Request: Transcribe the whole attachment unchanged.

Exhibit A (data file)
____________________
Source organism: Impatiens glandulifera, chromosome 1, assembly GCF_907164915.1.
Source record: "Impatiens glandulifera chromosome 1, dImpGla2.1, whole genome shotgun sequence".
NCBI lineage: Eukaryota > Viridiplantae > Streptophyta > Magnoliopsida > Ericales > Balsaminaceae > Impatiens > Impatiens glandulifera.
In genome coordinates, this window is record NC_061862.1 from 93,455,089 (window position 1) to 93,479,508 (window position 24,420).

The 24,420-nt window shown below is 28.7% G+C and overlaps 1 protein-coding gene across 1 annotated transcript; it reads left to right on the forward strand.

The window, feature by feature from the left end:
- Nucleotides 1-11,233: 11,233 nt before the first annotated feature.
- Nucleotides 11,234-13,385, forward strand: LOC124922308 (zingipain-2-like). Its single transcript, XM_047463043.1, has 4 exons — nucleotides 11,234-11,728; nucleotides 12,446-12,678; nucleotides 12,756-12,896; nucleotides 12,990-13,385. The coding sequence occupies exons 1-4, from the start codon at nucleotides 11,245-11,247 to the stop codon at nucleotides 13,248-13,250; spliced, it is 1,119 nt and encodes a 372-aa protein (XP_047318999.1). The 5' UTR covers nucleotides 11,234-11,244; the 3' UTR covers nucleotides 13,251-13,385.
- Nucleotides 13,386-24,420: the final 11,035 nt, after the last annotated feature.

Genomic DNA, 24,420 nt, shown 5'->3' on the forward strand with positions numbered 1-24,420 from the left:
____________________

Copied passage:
Source organism: Impatiens glandulifera, chromosome 1, assembly GCF_907164915.1.
Source record: "Impatiens glandulifera chromosome 1, dImpGla2.1, whole genome shotgun sequence".
NCBI lineage: Eukaryota > Viridiplantae > Streptophyta > Magnoliopsida > Ericales > Balsaminaceae > Impatiens > Impatiens glandulifera.
In genome coordinates, this window is record NC_061862.1 from 93,455,089 (window position 1) to 93,479,508 (window position 24,420).

The 24,420-nt window shown below is 28.7% G+C and overlaps 1 protein-coding gene across 1 annotated transcript; it reads left to right on the forward strand.

The window, feature by feature from the left end:
- Nucleotides 1-11,233: 11,233 nt before the first annotated feature.
- Nucleotides 11,234-13,385, forward strand: LOC124922308 (zingipain-2-like). Its single transcript, XM_047463043.1, has 4 exons — nucleotides 11,234-11,728; nucleotides 12,446-12,678; nucleotides 12,756-12,896; nucleotides 12,990-13,385. The coding sequence occupies exons 1-4, from the start codon at nucleotides 11,245-11,247 to the stop codon at nucleotides 13,248-13,250; spliced, it is 1,119 nt and encodes a 372-aa protein (XP_047318999.1). The 5' UTR covers nucleotides 11,234-11,244; the 3' UTR covers nucleotides 13,251-13,385.
- Nucleotides 13,386-24,420: the final 11,035 nt, after the last annotated feature.

Genomic DNA, 24,420 nt, shown 5'->3' on the forward strand with positions numbered 1-24,420 from the left: